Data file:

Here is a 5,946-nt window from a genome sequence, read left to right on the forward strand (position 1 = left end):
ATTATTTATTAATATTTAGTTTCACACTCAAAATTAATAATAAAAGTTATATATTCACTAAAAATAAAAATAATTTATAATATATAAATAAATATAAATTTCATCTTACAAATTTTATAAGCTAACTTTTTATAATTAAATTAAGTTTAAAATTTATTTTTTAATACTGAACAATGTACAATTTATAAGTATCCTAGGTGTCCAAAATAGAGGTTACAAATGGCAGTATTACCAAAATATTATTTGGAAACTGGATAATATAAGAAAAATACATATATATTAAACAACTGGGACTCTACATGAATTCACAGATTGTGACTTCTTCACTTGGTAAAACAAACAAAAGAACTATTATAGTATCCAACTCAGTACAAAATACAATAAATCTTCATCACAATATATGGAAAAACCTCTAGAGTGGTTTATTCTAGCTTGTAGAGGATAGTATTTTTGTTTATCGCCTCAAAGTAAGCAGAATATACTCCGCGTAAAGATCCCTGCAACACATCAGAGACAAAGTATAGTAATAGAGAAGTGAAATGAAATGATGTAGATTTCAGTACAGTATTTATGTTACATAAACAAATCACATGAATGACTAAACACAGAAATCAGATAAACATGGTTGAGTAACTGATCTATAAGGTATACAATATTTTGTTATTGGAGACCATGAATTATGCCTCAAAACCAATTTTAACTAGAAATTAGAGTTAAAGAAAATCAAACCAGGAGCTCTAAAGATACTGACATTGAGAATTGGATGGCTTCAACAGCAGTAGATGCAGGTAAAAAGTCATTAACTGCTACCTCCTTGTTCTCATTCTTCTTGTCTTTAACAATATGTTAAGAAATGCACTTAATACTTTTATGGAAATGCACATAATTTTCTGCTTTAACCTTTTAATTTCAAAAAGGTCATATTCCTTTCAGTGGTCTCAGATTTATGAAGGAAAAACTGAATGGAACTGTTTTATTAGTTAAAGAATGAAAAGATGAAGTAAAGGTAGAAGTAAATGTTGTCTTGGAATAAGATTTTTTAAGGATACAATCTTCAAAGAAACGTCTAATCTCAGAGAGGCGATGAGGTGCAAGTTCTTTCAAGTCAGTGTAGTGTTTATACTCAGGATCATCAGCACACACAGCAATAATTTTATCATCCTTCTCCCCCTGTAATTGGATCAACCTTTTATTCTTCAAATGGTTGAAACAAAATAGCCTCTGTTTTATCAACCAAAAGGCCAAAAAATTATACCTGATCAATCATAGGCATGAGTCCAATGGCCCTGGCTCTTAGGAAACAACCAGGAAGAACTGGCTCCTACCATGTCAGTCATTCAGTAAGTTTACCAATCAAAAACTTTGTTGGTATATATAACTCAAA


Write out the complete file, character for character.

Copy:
Here is a 5,946-nt window from a genome sequence, read left to right on the forward strand (position 1 = left end):
ATTATTTATTAATATTTAGTTTCACACTCAAAATTAATAATAAAAGTTATATATTCACTAAAAATAAAAATAATTTATAATATATAAATAAATATAAATTTCATCTTACAAATTTTATAAGCTAACTTTTTATAATTAAATTAAGTTTAAAATTTATTTTTTAATACTGAACAATGTACAATTTATAAGTATCCTAGGTGTCCAAAATAGAGGTTACAAATGGCAGTATTACCAAAATATTATTTGGAAACTGGATAATATAAGAAAAATACATATATATTAAACAACTGGGACTCTACATGAATTCACAGATTGTGACTTCTTCACTTGGTAAAACAAACAAAAGAACTATTATAGTATCCAACTCAGTACAAAATACAATAAATCTTCATCACAATATATGGAAAAACCTCTAGAGTGGTTTATTCTAGCTTGTAGAGGATAGTATTTTTGTTTATCGCCTCAAAGTAAGCAGAATATACTCCGCGTAAAGATCCCTGCAACACATCAGAGACAAAGTATAGTAATAGAGAAGTGAAATGAAATGATGTAGATTTCAGTACAGTATTTATGTTACATAAACAAATCACATGAATGACTAAACACAGAAATCAGATAAACATGGTTGAGTAACTGATCTATAAGGTATACAATATTTTGTTATTGGAGACCATGAATTATGCCTCAAAACCAATTTTAACTAGAAATTAGAGTTAAAGAAAATCAAACCAGGAGCTCTAAAGATACTGACATTGAGAATTGGATGGCTTCAACAGCAGTAGATGCAGGTAAAAAGTCATTAACTGCTACCTCCTTGTTCTCATTCTTCTTGTCTTTAACAATATGTTAAGAAATGCACTTAATACTTTTATGGAAATGCACATAATTTTCTGCTTTAACCTTTTAATTTCAAAAAGGTCATATTCCTTTCAGTGGTCTCAGATTTATGAAGGAAAAACTGAATGGAACTGTTTTATTAGTTAAAGAATGAAAAGATGAAGTAAAGGTAGAAGTAAATGTTGTCTTGGAATAAGATTTTTTAAGGATACAATCTTCAAAGAAACGTCTAATCTCAGAGAGGCGATGAGGTGCAAGTTCTTTCAAGTCAGTGTAGTGTTTATACTCAGGATCATCAGCACACACAGCAATAATTTTATCATCCTTCTCCCCCTGTAATTGGATCAACCTTTTATTCTTCAAATGGTTGAAACAAAATAGCCTCTGTTTTATCAACCAAAAGGCCAAAAAATTATACCTGATCAATCATAGGCATGAGTCCAATGGCCCTGGCTCTTAGGAAACAACCAGGAAGAACTGGCTCCTACCATGTCAGTCATTCAGTAAGTTTACCAATCAAAAACTTTGTTGGTATATATAACTCAAA